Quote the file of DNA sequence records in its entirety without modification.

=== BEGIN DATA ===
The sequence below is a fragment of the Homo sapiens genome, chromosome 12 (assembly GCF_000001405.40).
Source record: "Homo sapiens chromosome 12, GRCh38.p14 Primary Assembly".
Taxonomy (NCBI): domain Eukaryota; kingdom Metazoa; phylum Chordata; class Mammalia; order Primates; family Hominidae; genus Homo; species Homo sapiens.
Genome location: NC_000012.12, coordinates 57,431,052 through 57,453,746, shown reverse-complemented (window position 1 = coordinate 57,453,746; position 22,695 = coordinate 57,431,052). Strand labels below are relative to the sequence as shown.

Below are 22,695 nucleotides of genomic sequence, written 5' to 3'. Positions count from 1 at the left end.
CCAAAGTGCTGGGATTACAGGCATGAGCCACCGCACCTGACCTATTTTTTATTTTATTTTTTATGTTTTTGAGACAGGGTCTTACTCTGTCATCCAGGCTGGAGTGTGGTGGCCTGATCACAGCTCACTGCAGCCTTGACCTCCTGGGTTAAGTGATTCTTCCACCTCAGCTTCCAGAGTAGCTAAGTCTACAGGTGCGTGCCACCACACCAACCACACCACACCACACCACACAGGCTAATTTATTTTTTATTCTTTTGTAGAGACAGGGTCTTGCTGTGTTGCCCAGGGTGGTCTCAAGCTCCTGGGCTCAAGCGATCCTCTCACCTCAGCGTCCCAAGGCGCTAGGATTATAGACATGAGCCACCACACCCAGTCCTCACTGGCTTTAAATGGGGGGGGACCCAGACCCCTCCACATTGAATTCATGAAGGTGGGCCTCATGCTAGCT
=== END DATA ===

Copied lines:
The sequence below is a fragment of the Homo sapiens genome, chromosome 12 (assembly GCF_000001405.40).
Source record: "Homo sapiens chromosome 12, GRCh38.p14 Primary Assembly".
Taxonomy (NCBI): domain Eukaryota; kingdom Metazoa; phylum Chordata; class Mammalia; order Primates; family Hominidae; genus Homo; species Homo sapiens.
Genome location: NC_000012.12, coordinates 57,431,052 through 57,453,746, shown reverse-complemented (window position 1 = coordinate 57,453,746; position 22,695 = coordinate 57,431,052). Strand labels below are relative to the sequence as shown.

Below are 22,695 nucleotides of genomic sequence, written 5' to 3'. Positions count from 1 at the left end.
CCAAAGTGCTGGGATTACAGGCATGAGCCACCGCACCTGACCTATTTTTTATTTTATTTTTTATGTTTTTGAGACAGGGTCTTACTCTGTCATCCAGGCTGGAGTGTGGTGGCCTGATCACAGCTCACTGCAGCCTTGACCTCCTGGGTTAAGTGATTCTTCCACCTCAGCTTCCAGAGTAGCTAAGTCTACAGGTGCGTGCCACCACACCAACCACACCACACCACACCACACAGGCTAATTTATTTTTTATTCTTTTGTAGAGACAGGGTCTTGCTGTGTTGCCCAGGGTGGTCTCAAGCTCCTGGGCTCAAGCGATCCTCTCACCTCAGCGTCCCAAGGCGCTAGGATTATAGACATGAGCCACCACACCCAGTCCTCACTGGCTTTAAATGGGGGGGGACCCAGACCCCTCCACATTGAATTCATGAAGGTGGGCCTCATGCTAGCT